>>> >> >> >> jobs that don't have that constraint would be vetoed.
>>> >> >> >>
>>> >> >> >> Also, regarding dedicated constraints necessitating
a slave
>>> restart -
>>> >> >> i've
>>> >> >> >> > pondered moving dedicated machine management
to the scheduler
>>> for
>>> >> >> similar
>>> >> >> >> > purposes.  There's not really much forcing that
behavior to be
>>> >> managed
>>> >> >> >> with
>>> >> >> >> > a slave attribute.
>>> >> >> >>
>>> >> >> >>
>>> >> >> >> Would you mind giving a few more hints on the mechanics
behind
>>> this?
>>> >> How
>>> >> >> >> would scheduler know about dedicated hw without the
slave
>>> attributes
>>> >> >> set?
>>> >> >> >> Are you proposing storing hostname->attribute mapping
in the
>>> >> scheduler
>>> >> >> >> store?
>>> >> >> >>
>>> >> >> >> On Tue, Jan 19, 2016 at 7:53 PM, Bill Farner <wfarner@apache.org
>>> >> >> >> <javascript:;>> wrote:
>>> >> >> >>
>>> >> >> >> > Joe - if you want to pursue this, I suggest you
start another
>>> >> thread
>>> >> >> to
>>> >> >> >> > keep this thread's discussion in tact.  I will
not be able to
>>> lead
>>> >> >> this
>>> >> >> >> > change, but can certainly shepherd!
>>> >> >> >> >
>>> >> >> >> > On Tuesday, January 19, 2016, Joe Smith <yasumoto7@gmail.com
>>> >> >> >> <javascript:;>> wrote:
>>> >> >> >> >
>>> >> >> >> > > As an operator, that'd be a relatively simple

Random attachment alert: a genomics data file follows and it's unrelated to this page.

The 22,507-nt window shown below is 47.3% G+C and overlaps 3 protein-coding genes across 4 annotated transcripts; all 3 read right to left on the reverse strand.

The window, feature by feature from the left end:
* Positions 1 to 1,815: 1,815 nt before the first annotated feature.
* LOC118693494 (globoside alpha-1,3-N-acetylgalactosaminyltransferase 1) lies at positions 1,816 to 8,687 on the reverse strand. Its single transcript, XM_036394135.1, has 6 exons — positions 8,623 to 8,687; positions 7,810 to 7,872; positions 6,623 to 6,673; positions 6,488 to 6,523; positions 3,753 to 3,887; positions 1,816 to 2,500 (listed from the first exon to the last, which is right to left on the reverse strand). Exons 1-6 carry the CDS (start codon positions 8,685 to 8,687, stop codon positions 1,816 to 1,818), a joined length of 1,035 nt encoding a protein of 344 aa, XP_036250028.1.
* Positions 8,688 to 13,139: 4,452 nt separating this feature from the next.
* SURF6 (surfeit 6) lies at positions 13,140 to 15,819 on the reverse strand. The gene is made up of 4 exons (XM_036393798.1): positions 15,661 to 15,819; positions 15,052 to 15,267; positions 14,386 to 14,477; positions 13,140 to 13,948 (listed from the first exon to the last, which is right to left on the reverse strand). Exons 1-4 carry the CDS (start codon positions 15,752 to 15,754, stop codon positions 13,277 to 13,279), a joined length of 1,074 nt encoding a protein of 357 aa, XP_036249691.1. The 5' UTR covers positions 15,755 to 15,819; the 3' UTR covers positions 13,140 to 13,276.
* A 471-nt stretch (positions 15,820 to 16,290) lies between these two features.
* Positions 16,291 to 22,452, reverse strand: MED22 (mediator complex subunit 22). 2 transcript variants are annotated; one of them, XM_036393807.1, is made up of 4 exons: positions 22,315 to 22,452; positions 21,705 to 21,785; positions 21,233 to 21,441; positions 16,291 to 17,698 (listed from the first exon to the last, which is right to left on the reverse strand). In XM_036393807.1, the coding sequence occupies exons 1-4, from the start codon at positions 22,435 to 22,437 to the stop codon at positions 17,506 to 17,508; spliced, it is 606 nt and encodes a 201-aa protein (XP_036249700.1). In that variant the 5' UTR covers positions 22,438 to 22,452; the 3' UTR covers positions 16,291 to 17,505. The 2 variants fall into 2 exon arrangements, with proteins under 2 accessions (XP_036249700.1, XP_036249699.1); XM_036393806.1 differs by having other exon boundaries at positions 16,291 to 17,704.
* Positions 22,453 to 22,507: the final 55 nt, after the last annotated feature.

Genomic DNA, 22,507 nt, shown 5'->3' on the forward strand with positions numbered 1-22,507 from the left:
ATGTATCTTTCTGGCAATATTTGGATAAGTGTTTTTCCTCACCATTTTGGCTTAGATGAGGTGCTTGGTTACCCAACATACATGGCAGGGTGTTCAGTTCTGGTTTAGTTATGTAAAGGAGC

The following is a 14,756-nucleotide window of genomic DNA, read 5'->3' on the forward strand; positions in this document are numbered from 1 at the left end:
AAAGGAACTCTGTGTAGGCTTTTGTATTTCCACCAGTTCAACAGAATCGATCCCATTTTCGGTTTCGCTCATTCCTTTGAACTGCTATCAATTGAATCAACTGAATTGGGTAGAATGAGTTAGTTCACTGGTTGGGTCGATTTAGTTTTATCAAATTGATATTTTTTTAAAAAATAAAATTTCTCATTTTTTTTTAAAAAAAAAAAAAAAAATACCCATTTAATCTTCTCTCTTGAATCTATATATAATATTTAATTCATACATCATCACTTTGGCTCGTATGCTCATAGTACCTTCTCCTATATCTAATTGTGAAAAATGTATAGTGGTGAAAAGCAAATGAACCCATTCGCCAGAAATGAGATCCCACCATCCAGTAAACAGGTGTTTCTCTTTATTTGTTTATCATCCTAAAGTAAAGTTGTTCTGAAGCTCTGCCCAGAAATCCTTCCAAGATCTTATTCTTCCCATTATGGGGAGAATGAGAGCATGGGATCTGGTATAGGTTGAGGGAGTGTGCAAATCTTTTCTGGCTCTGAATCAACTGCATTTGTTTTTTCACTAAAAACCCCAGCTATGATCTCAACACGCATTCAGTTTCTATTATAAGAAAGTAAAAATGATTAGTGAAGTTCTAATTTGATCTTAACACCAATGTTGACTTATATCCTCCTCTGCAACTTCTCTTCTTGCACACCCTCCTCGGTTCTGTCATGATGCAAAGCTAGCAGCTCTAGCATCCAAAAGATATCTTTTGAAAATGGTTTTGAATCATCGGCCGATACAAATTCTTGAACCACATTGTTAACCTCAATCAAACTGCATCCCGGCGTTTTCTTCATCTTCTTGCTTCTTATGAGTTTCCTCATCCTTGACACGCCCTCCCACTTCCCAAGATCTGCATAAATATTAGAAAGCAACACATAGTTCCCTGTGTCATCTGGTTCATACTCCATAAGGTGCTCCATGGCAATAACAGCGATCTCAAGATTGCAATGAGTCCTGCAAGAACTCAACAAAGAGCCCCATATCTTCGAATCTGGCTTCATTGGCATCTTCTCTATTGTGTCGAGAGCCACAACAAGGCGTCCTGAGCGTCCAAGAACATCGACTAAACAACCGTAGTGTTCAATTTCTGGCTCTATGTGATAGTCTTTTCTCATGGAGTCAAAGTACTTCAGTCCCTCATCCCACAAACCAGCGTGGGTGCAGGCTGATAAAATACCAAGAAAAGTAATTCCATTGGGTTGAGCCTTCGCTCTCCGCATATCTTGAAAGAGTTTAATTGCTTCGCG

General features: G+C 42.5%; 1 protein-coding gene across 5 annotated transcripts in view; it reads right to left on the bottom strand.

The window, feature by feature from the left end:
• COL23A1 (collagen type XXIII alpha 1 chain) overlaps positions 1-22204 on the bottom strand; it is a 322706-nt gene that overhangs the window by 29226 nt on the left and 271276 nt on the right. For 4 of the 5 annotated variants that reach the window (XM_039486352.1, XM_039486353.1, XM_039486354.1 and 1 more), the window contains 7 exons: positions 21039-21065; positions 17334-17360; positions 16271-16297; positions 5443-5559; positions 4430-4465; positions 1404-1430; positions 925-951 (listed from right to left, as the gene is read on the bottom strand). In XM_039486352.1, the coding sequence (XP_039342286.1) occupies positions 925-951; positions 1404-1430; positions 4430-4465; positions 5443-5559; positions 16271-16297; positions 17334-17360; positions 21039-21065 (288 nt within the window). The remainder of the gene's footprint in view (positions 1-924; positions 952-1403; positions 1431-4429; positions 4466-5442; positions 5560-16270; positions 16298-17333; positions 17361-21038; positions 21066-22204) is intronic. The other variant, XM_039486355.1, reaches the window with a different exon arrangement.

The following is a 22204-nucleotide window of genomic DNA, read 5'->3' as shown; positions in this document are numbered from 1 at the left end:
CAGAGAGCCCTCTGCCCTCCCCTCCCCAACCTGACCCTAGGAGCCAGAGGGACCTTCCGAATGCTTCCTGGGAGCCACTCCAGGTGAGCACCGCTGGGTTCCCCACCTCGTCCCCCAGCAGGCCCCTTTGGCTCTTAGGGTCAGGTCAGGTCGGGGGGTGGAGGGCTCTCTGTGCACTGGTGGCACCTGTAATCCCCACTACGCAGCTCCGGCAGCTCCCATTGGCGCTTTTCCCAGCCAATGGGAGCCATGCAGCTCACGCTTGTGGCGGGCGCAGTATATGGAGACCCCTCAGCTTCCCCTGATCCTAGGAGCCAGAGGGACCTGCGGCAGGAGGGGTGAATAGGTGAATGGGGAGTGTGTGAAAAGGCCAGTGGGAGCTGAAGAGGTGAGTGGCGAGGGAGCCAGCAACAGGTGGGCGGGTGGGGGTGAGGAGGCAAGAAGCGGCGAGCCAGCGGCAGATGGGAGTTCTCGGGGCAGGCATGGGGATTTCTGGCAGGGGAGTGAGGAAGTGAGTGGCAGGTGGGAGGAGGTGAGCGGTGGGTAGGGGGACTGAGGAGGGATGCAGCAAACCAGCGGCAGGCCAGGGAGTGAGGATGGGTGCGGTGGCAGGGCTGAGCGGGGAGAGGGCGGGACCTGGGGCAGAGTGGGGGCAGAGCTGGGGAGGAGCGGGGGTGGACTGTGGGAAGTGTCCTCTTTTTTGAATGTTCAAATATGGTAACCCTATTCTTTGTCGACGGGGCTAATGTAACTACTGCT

change in
>>> tooling,
>>> >> and
>>> >> >> >> the
>>> >> >> >> > > benefits of not forcing a slave restart
would be _huge_.
>>> >> >> >> > >
>>> >> >> >> > > Keeping the dedicated semantics (but adding
non-exclusive)
>>> would
>>> >> be
>>> >> >> >> ideal
>>> >> >> >> > > if possible.
>>> >> >> >> > >
>>> >> >> >> > > > On Jan 19, 2016, at 19:09, Bill Farner
<wfarner@apache.org
>>> >> >> >> <javascript:;>
>>> >> >> >> > > <javascript:;>> wrote:
>>> >> >> >> > > >
>>> >> >> >> > > > Also, regarding dedicated constraints
necessitating a slave
>>> >> >> restart -
>>> >> >> >> > > i've
>>> >> >> >> > > > pondered moving dedicated machine management
to the
>>> scheduler
>>> >> for
>>> >> >> >> > similar
>>> >> >> >> > > > purposes.  There's not really much
forcing that behavior to
>>> be
>>> >> >> >> managed
>>> >> >> >> > > with
>>> >> >> >> > > > a slave attribute.
>>> >> >> >> > > >
>>> >> >> >> > > > On Tue, Jan 19, 2016 at 7:05 PM, John
Sirois <
>>> >> john@conductant.com
>>> >> >> >> <javascript:;>
>>> >> >> >> > > <javascript:;>> wrote:
>>> >> >> >> > > >
>>> >> >> >> > > >> On Tue, Jan 19, 2016 at 7:22 PM,
Maxim Khutornenko <
>>> >> >> >> maxim@apache.org <javascript:;>
>>> >> >> >> > > <javascript:;>>
>>> >> >> >> > > >> wrote:
>>> >> >> >> > > >>
>>> >> >> >> > > >>> Has anyone explored an idea
of having a non-exclusive (wrt
>>> >> job
>>> >> >> >> role)
>>> >> >> >> > > >>> dedicated constraint in Aurora
before?
>>> >> >> >> > > >>
>>> >> >> >> > > >>